Weaving A Tale of Gods: Sneak Peek of Scion’s Storypath System

My first encounter with Scion was at an odd part of my life. I ran into Scion: Hero shortly after my return to the US after my stay in Japan, and the idea behind it caught my eye: players are able to play characters that are direct children of one of the many deities from the numerous mythological pantheons, including Norse, Japanese, Greco-Roman, and Aztec, among others.

Seeing that it was produced by White Wolf and was rife with references to mythology (a longtime passion of mine), I couldn’t not get it…and the two sequel books, Scion: Demigod and Scion: God.

The game line allowed you to weave your own tale to be akin to Heracles, being half-mortal and slowly growing into your divine state to eventually ascend to godhood. You’d face trials, fight Titans, and eventually take part in Ragnarok, the twilight of the gods.

A friend of mine and I really got into the game, and while we had a number of problems with it over the two years we spent tinkering with it together, we had to love it for the premise alone.

That said, it shouldn’t shock you that we put our money together to back the Kickstarter at the Twin Scion level when Onyx Path announced a second edition, offering a relaunch of the world and mechanics.

It’s been a year since it was funded, and we’ve been getting various teasers about the progress, including sneak peeks of the various pantheons, with a little look at the mechanics last month. These early notes explain the basics of the Storypath system, the mechanic that will be powering Scion and Trinity.

With their permission, I’m delivering a bit of a review to you of what the new game will have in store for us, at least mechanically.

And don’t worry: when the game is out you’ll get the full blown review like I did when 7th Sea was on the horizon.

Writer’s Note: This is a “review” of an early draft of a game mechanic. There are many changes expected to be made before the final product goes live. The creators have also stated that changes have already been made in the last month, possibly making some points of this out of date.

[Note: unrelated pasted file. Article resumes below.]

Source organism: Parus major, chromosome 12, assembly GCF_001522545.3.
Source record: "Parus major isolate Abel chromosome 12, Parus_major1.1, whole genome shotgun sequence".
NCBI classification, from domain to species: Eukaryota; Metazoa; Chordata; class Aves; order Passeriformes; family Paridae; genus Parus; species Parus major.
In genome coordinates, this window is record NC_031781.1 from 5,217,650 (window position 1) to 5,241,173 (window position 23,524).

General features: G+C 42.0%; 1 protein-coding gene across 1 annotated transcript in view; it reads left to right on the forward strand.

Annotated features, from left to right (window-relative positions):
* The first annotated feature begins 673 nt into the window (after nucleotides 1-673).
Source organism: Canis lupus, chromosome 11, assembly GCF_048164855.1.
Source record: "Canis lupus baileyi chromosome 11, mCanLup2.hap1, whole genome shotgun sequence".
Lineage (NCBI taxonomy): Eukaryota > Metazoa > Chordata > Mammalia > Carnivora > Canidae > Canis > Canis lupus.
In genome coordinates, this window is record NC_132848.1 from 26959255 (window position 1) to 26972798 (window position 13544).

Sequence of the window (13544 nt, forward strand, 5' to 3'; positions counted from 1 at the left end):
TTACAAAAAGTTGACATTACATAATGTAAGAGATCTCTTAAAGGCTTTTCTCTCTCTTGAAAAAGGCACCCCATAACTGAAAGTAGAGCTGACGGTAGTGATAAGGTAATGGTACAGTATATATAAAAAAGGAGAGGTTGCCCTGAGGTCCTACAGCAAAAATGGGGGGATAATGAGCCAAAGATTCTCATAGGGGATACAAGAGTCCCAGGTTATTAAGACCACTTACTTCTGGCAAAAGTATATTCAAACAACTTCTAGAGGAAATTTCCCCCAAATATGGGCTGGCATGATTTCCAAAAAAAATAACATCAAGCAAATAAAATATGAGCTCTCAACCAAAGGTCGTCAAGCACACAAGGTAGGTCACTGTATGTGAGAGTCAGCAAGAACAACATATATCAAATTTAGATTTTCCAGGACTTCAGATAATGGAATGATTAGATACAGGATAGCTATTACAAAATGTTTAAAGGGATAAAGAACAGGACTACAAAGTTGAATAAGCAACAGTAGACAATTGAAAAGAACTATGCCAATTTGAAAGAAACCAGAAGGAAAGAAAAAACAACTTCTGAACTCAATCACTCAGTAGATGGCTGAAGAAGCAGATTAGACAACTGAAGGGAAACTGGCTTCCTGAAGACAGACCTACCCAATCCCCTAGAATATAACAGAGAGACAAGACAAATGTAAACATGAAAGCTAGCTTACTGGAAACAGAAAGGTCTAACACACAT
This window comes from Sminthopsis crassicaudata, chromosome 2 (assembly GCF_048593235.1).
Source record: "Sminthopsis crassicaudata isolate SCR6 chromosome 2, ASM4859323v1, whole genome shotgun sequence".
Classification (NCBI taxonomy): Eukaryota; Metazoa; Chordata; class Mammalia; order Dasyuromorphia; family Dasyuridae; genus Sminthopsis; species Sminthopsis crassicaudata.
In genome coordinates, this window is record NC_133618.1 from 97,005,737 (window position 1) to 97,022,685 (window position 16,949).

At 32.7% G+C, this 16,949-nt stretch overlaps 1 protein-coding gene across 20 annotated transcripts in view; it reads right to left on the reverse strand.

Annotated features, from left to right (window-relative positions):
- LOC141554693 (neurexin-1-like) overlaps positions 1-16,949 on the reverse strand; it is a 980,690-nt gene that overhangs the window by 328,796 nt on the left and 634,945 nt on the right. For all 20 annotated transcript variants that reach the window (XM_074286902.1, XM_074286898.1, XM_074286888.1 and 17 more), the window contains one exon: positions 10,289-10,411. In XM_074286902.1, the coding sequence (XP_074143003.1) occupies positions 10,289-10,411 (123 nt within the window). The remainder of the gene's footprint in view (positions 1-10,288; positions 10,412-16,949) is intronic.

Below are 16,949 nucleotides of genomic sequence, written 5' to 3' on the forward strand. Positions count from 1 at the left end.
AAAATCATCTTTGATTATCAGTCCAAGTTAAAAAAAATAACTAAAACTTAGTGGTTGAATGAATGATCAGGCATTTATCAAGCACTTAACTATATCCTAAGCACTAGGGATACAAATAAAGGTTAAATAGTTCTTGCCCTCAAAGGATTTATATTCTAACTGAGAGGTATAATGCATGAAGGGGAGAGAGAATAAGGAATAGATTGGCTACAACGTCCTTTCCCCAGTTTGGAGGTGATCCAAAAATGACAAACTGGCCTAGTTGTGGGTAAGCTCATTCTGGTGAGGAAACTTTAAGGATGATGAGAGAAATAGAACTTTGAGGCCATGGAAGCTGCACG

==The Pitch==

The Storypath System is meant to provide action, cinematic (and dramatic!) gameplay by utilizing an easy-to-grasp roll mechanic. The game also implements ideas like Scale (to show the difference between superheroes and beat cops) and range bands as ways to differentiate characters and simplify a complex mechanic. Characters are meant to be competent, but there are rewards for failure (like “failing forward”).

It’s pitched as an evolution of the old Storyteller system better suited to gods and superheroes!

==What You Get==

Currently, the various sneak peeks range from a dozen pages (via DriveThruRPG) to over thirty pages (from the Kickstarter). The Kickstarter version is obvious more detailed, and provides all of the basics you need to get started to understand how the core part of the game works.

But can they make us look THIS bad-ass?

The sneak peek of this chapter also includes gameplay examples, breaking down the game into adventure/story styles and how sample rolls would work.

==How It Works==

Scion 2nd Edition, like many story-driven games, starts off by driving home the point that dice should only be rolled at appropriate times. Additionally, there is also a note that dice pools are seldom modified outside of the basic Attribute+Skill, making it much easier to gather dice pools when a roll must be made.

That said, the way to build dice pools is a bit different from the old storyteller system, but should be rather familiar in many ways.